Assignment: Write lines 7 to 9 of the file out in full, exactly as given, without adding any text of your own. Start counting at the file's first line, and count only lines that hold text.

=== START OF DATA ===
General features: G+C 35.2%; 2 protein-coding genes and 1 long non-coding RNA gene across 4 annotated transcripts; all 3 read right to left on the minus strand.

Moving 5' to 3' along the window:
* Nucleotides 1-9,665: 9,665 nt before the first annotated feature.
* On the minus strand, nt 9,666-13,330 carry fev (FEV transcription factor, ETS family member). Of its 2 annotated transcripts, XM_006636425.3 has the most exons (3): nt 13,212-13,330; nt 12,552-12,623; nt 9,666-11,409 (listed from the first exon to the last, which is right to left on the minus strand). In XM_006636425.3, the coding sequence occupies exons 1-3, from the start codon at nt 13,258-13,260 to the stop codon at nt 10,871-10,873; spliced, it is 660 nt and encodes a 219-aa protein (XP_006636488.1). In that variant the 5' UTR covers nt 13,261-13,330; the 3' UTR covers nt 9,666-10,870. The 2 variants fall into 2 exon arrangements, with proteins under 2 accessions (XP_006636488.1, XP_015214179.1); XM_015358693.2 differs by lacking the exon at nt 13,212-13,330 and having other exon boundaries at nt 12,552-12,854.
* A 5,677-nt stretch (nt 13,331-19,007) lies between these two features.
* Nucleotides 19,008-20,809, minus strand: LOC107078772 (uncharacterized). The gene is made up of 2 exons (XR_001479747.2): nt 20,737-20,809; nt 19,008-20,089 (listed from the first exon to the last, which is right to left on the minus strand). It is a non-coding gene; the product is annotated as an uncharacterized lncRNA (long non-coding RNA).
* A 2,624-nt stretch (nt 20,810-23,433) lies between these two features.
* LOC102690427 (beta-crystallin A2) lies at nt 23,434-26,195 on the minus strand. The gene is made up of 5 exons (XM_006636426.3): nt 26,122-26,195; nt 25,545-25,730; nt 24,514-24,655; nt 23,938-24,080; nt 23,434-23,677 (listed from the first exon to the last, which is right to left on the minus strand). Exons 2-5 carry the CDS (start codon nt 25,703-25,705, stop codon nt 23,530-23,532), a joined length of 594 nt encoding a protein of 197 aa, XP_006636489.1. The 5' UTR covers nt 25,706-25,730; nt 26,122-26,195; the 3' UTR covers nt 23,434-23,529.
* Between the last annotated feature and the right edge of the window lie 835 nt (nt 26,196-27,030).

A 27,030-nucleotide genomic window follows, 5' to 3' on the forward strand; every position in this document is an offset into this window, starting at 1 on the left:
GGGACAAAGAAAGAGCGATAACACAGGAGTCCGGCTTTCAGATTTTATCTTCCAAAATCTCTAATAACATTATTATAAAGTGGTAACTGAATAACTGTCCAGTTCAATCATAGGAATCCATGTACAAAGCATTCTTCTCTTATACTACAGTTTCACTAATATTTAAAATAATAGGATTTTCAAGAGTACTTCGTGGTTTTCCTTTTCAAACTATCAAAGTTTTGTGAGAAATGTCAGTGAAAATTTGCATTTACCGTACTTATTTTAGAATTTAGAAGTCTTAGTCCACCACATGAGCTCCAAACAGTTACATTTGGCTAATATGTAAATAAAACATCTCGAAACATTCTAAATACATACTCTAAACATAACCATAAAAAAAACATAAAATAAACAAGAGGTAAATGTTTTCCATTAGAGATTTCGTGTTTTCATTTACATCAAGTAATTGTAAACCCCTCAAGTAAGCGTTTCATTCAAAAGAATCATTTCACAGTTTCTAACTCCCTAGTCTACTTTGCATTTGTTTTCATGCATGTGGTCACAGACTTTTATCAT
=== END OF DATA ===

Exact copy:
* A 2,624-nt stretch (nt 20,810-23,433) lies between these two features.
* LOC102690427 (beta-crystallin A2) lies at nt 23,434-26,195 on the minus strand. The gene is made up of 5 exons (XM_006636426.3): nt 26,122-26,195; nt 25,545-25,730; nt 24,514-24,655; nt 23,938-24,080; nt 23,434-23,677 (listed from the first exon to the last, which is right to left on the minus strand). Exons 2-5 carry the CDS (start codon nt 25,703-25,705, stop codon nt 23,530-23,532), a joined length of 594 nt encoding a protein of 197 aa, XP_006636489.1. The 5' UTR covers nt 25,706-25,730; nt 26,122-26,195; the 3' UTR covers nt 23,434-23,529.
* Between the last annotated feature and the right edge of the window lie 835 nt (nt 26,196-27,030).